In opposition hereunto, the state and prayer of the publican, under the same design of seeking justification before God, are expressed. And the outward acts of his person are mentioned, as representing, and expressive of the inward frame of his mind. He stood afar off;' and did not so 'much as lift up his eyes; he smote upon his breast.' All of them represent a person desponding, yea, despairing in himself. This is the nature, this is the effect of that conviction of sin, which we before asserted to be antecedently necessary unto justification. Displacency, sorrow, sense of danger, fear of wrath, all are present with him. In brief he declares himself guilty before God, and his mouth stopped, as unto any apology or excuse. And his prayer is a sincere application of his soul, unto sovereign grace and mercy, for a deliverance out of the condition, wherein he was by reason of the guilt of sin. And in the use of the word iλáoкoμai, there is respect had unto a propitiation. In the whole of his address there is contained, 1. Self-condemnation and abhorrency. 2. Displacency and sorrow for sin. 3. A

universal renunciation of all works of his own, as any conditions of his justification. 4. An acknowledgment of his sin, guilt, and misery. And this is all that on our part is required unto justification before God, excepting that faith whereby we apply ourselves unto him for deliverance.

Some make a weak attempt from hence, to prove that justification consists wholly in the remission of sin, because on the prayer of the publican, for mercy and pardon, he is said to be justified; but there is no force in this argument. For, 1. The whole nature of justification is not here declared, but only what is required on our part thereunto. The respect of it unto the mediation of Christ, was not yet expressly to be brought to light, as was shewed before. 2. Although the publican makes his address unto God, under a deep sense of the guilt of sin, yet he prays not for the bare pardon of sin, but for all that sovereign mercy or grace, God provided for sinners. 3. The term of justification must have the same sense, when applied unto the Pharisee, as when applied unto the publican; and if the meaning of it, with respect unto the publican, be, that he was pardoned, then hath it the same sense, with respect unto the Pharisee, he was not pardoned; but he came on no such errand. He came to be justified, not pardoned; nor doth he make the least mention of his sin, or any sense of it. Wherefore, although the pardon of sin be included in justification, yet to justify, in this place hath respect unto a righteousness, whereon a man is declared just and righteous, wrapped up on the part of the publican in the sovereign producing cause, the mercy of God.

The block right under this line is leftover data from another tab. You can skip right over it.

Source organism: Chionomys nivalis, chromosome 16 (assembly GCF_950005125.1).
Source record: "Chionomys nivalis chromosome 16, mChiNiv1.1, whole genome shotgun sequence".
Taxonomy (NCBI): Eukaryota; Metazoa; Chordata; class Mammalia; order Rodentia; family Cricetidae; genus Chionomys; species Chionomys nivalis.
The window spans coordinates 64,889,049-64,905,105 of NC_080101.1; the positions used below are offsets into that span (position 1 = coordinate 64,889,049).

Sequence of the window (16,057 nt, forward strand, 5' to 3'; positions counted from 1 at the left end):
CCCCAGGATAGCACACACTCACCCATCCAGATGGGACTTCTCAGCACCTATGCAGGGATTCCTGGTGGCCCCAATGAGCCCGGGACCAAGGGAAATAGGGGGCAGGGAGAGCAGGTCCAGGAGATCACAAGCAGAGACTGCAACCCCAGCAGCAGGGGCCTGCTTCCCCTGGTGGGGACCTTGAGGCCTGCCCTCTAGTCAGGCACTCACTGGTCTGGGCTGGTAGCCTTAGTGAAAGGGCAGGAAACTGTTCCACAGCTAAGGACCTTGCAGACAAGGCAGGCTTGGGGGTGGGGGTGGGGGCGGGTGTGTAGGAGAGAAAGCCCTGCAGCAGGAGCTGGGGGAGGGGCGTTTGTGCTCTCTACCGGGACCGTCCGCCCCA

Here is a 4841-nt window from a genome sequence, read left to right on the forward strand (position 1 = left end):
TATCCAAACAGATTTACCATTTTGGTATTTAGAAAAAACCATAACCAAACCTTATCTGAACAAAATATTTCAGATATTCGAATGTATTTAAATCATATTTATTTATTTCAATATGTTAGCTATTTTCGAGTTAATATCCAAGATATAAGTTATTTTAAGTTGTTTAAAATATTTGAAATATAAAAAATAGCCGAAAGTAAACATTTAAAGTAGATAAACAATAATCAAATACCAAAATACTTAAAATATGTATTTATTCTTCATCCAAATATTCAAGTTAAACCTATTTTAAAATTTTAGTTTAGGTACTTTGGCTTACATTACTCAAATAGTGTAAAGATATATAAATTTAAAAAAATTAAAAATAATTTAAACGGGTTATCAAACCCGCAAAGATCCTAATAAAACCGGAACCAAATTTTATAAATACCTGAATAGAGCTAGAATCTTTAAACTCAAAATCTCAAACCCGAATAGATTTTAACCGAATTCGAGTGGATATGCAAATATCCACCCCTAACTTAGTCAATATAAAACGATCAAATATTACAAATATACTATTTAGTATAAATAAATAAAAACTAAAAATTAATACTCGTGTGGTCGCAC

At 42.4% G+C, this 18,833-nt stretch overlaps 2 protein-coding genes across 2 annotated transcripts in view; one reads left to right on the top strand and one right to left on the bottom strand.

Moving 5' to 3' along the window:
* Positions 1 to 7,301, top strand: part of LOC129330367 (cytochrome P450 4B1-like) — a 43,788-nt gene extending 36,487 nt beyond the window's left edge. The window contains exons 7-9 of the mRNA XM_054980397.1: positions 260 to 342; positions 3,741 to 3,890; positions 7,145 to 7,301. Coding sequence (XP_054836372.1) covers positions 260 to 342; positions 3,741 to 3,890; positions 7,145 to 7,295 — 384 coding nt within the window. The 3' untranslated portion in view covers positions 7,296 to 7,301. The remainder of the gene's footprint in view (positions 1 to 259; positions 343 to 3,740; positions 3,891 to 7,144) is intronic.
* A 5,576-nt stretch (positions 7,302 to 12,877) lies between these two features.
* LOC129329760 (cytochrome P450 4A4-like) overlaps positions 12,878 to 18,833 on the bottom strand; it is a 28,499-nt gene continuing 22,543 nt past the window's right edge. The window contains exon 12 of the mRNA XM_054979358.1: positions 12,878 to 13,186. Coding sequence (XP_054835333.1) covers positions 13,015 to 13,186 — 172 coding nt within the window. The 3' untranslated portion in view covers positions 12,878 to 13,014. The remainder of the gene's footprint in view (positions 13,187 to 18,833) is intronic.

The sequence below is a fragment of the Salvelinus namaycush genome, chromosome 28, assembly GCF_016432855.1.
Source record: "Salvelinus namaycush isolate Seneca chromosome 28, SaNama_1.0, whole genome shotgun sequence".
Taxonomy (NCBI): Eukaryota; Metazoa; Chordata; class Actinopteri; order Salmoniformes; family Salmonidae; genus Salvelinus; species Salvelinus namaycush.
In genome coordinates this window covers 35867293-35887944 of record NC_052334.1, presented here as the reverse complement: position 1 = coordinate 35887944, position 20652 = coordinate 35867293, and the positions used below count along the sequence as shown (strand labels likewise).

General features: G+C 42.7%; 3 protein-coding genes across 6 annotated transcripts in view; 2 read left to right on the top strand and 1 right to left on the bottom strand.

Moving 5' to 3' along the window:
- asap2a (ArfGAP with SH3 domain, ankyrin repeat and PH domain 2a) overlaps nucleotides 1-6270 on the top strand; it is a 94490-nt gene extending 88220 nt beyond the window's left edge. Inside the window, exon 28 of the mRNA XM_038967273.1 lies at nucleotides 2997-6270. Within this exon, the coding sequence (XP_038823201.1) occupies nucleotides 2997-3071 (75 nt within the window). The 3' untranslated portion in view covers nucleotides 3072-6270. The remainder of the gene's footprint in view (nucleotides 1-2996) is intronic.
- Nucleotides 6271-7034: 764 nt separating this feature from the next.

Some few testimonies may be added out of the other evangelists, in whom they abound. As many as received him, to them gave he power to become the sons of God, even to them that believe on his name;' John i. 12. Faith is expressed by the receiving of Christ. For to receive him, and to believe on his name, are the same. It receives him as set forth of God to be a propitiation for sin, as the great ordinance of God, for the recovery and salvation of lost sinners. Wherefore, this notion of faith includes in it, 1. A supposition of the proposal and tender of Christ unto us, for some end and purpose. 2. That this proposal is made unto us in the promise of the gospel. Hence as we are said to re